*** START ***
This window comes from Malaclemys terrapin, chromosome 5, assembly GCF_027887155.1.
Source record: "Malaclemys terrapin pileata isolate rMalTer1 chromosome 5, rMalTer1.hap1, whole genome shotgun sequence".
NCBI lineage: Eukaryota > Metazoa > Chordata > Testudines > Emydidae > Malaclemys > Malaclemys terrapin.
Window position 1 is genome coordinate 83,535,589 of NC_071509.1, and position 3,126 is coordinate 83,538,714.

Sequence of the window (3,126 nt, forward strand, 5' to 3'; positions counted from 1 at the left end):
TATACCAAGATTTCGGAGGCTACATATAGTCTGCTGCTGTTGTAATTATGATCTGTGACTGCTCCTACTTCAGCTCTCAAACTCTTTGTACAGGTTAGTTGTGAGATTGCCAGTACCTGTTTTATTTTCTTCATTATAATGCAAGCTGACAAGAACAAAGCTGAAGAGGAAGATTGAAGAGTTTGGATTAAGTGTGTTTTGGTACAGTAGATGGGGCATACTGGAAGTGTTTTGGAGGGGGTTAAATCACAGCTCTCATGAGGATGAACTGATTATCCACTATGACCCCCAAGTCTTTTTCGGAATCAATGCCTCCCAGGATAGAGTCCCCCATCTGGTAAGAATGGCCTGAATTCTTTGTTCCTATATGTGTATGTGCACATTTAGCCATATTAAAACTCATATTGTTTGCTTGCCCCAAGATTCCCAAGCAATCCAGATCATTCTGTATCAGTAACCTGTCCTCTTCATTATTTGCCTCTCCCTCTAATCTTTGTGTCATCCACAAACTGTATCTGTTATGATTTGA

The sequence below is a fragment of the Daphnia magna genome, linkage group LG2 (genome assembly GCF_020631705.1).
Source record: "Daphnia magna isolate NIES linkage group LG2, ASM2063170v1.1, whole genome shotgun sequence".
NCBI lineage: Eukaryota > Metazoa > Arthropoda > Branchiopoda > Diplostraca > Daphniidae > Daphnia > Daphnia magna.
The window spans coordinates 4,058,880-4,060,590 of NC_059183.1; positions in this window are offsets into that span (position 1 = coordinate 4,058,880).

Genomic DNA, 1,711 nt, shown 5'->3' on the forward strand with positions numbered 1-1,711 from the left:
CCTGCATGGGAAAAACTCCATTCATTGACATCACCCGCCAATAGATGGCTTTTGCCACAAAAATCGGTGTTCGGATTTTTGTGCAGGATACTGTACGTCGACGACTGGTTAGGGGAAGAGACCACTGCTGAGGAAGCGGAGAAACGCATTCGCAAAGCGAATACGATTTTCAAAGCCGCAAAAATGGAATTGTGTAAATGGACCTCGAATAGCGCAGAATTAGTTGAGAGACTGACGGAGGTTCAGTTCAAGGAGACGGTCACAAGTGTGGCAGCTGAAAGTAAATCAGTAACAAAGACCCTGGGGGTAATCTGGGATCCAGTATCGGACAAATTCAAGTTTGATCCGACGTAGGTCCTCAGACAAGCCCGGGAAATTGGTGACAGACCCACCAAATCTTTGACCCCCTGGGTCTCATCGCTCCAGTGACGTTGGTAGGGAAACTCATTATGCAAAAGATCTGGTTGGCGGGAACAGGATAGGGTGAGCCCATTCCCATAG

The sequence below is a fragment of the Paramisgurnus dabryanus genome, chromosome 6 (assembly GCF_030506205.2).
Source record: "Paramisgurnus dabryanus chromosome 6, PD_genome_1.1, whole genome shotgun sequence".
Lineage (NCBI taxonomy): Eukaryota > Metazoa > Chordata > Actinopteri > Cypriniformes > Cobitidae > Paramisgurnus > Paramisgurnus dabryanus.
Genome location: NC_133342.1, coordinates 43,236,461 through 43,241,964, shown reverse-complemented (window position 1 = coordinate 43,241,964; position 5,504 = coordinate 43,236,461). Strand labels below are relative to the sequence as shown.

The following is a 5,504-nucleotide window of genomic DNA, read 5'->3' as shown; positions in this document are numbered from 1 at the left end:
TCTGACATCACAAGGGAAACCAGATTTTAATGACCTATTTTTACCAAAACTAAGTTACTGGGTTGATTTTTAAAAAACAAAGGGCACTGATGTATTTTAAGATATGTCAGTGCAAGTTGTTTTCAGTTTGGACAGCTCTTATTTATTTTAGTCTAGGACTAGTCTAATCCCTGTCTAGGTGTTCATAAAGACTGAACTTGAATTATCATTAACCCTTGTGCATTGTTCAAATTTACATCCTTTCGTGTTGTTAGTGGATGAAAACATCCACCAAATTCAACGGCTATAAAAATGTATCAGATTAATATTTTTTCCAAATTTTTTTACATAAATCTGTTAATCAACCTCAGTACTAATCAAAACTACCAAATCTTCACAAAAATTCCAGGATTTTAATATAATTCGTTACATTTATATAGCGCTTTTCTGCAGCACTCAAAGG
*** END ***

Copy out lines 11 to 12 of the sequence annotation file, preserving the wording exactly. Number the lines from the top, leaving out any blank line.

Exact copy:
Genomic DNA, 1,711 nt, shown 5'->3' on the forward strand with positions numbered 1-1,711 from the left:
CCTGCATGGGAAAAACTCCATTCATTGACATCACCCGCCAATAGATGGCTTTTGCCACAAAAATCGGTGTTCGGATTTTTGTGCAGGATACTGTACGTCGACGACTGGTTAGGGGAAGAGACCACTGCTGAGGAAGCGGAGAAACGCATTCGCAAAGCGAATACGATTTTCAAAGCCGCAAAAATGGAATTGTGTAAATGGACCTCGAATAGCGCAGAATTAGTTGAGAGACTGACGGAGGTTCAGTTCAAGGAGACGGTCACAAGTGTGGCAGCTGAAAGTAAATCAGTAACAAAGACCCTGGGGGTAATCTGGGATCCAGTATCGGACAAATTCAAGTTTGATCCGACGTAGGTCCTCAGACAAGCCCGGGAAATTGGTGACAGACCCACCAAATCTTTGACCCCCTGGGTCTCATCGCTCCAGTGACGTTGGTAGGGAAACTCATTATGCAAAAGATCTGGTTGGCGGGAACAGGATAGGGTGAGCCCATTCCCATAG